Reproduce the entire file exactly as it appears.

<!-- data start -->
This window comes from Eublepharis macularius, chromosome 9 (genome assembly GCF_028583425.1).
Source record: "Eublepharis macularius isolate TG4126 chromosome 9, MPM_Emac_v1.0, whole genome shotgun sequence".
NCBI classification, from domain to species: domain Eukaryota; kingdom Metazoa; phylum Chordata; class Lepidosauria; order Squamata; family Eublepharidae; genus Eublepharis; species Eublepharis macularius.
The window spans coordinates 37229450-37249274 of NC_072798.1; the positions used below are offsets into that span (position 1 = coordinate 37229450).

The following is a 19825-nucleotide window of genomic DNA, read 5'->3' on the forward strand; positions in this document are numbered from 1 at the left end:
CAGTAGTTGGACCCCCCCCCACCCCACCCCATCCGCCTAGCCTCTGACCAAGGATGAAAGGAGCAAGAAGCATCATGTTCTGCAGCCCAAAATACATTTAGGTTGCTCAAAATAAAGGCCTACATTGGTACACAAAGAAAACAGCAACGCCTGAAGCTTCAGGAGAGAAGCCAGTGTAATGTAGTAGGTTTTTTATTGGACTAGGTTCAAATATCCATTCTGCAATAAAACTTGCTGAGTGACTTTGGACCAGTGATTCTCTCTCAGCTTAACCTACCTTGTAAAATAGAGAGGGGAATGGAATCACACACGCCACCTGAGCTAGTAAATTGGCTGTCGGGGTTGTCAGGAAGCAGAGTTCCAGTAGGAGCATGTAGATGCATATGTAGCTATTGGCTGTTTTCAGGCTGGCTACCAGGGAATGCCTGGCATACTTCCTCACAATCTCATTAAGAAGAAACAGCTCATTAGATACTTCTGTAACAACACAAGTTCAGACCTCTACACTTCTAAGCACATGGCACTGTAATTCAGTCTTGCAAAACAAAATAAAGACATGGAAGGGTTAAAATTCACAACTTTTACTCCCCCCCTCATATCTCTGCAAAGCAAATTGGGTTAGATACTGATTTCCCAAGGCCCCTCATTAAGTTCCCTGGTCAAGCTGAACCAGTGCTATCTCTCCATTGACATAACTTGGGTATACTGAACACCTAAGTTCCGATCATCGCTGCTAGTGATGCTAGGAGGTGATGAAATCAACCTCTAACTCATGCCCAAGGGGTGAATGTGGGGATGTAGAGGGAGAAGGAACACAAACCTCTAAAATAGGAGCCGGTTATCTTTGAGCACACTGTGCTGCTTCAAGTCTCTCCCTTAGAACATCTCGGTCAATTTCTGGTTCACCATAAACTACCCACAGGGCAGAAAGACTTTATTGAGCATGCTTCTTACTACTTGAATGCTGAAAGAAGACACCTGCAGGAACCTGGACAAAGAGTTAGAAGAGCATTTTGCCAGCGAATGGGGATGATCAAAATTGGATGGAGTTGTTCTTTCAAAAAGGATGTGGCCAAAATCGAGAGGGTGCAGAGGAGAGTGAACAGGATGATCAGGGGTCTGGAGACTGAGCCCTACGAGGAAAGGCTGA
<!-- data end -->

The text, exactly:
This window comes from Eublepharis macularius, chromosome 9 (genome assembly GCF_028583425.1).
Source record: "Eublepharis macularius isolate TG4126 chromosome 9, MPM_Emac_v1.0, whole genome shotgun sequence".
NCBI classification, from domain to species: domain Eukaryota; kingdom Metazoa; phylum Chordata; class Lepidosauria; order Squamata; family Eublepharidae; genus Eublepharis; species Eublepharis macularius.
The window spans coordinates 37229450-37249274 of NC_072798.1; the positions used below are offsets into that span (position 1 = coordinate 37229450).

The following is a 19825-nucleotide window of genomic DNA, read 5'->3' on the forward strand; positions in this document are numbered from 1 at the left end:
CAGTAGTTGGACCCCCCCCCACCCCACCCCATCCGCCTAGCCTCTGACCAAGGATGAAAGGAGCAAGAAGCATCATGTTCTGCAGCCCAAAATACATTTAGGTTGCTCAAAATAAAGGCCTACATTGGTACACAAAGAAAACAGCAACGCCTGAAGCTTCAGGAGAGAAGCCAGTGTAATGTAGTAGGTTTTTTATTGGACTAGGTTCAAATATCCATTCTGCAATAAAACTTGCTGAGTGACTTTGGACCAGTGATTCTCTCTCAGCTTAACCTACCTTGTAAAATAGAGAGGGGAATGGAATCACACACGCCACCTGAGCTAGTAAATTGGCTGTCGGGGTTGTCAGGAAGCAGAGTTCCAGTAGGAGCATGTAGATGCATATGTAGCTATTGGCTGTTTTCAGGCTGGCTACCAGGGAATGCCTGGCATACTTCCTCACAATCTCATTAAGAAGAAACAGCTCATTAGATACTTCTGTAACAACACAAGTTCAGACCTCTACACTTCTAAGCACATGGCACTGTAATTCAGTCTTGCAAAACAAAATAAAGACATGGAAGGGTTAAAATTCACAACTTTTACTCCCCCCCTCATATCTCTGCAAAGCAAATTGGGTTAGATACTGATTTCCCAAGGCCCCTCATTAAGTTCCCTGGTCAAGCTGAACCAGTGCTATCTCTCCATTGACATAACTTGGGTATACTGAACACCTAAGTTCCGATCATCGCTGCTAGTGATGCTAGGAGGTGATGAAATCAACCTCTAACTCATGCCCAAGGGGTGAATGTGGGGATGTAGAGGGAGAAGGAACACAAACCTCTAAAATAGGAGCCGGTTATCTTTGAGCACACTGTGCTGCTTCAAGTCTCTCCCTTAGAACATCTCGGTCAATTTCTGGTTCACCATAAACTACCCACAGGGCAGAAAGACTTTATTGAGCATGCTTCTTACTACTTGAATGCTGAAAGAAGACACCTGCAGGAACCTGGACAAAGAGTTAGAAGAGCATTTTGCCAGCGAATGGGGATGATCAAAATTGGATGGAGTTGTTCTTTCAAAAAGGATGTGGCCAAAATCGAGAGGGTGCAGAGGAGAGTGAACAGGATGATCAGGGGTCTGGAGACTGAGCCCTACGAGGAAAGGCTGA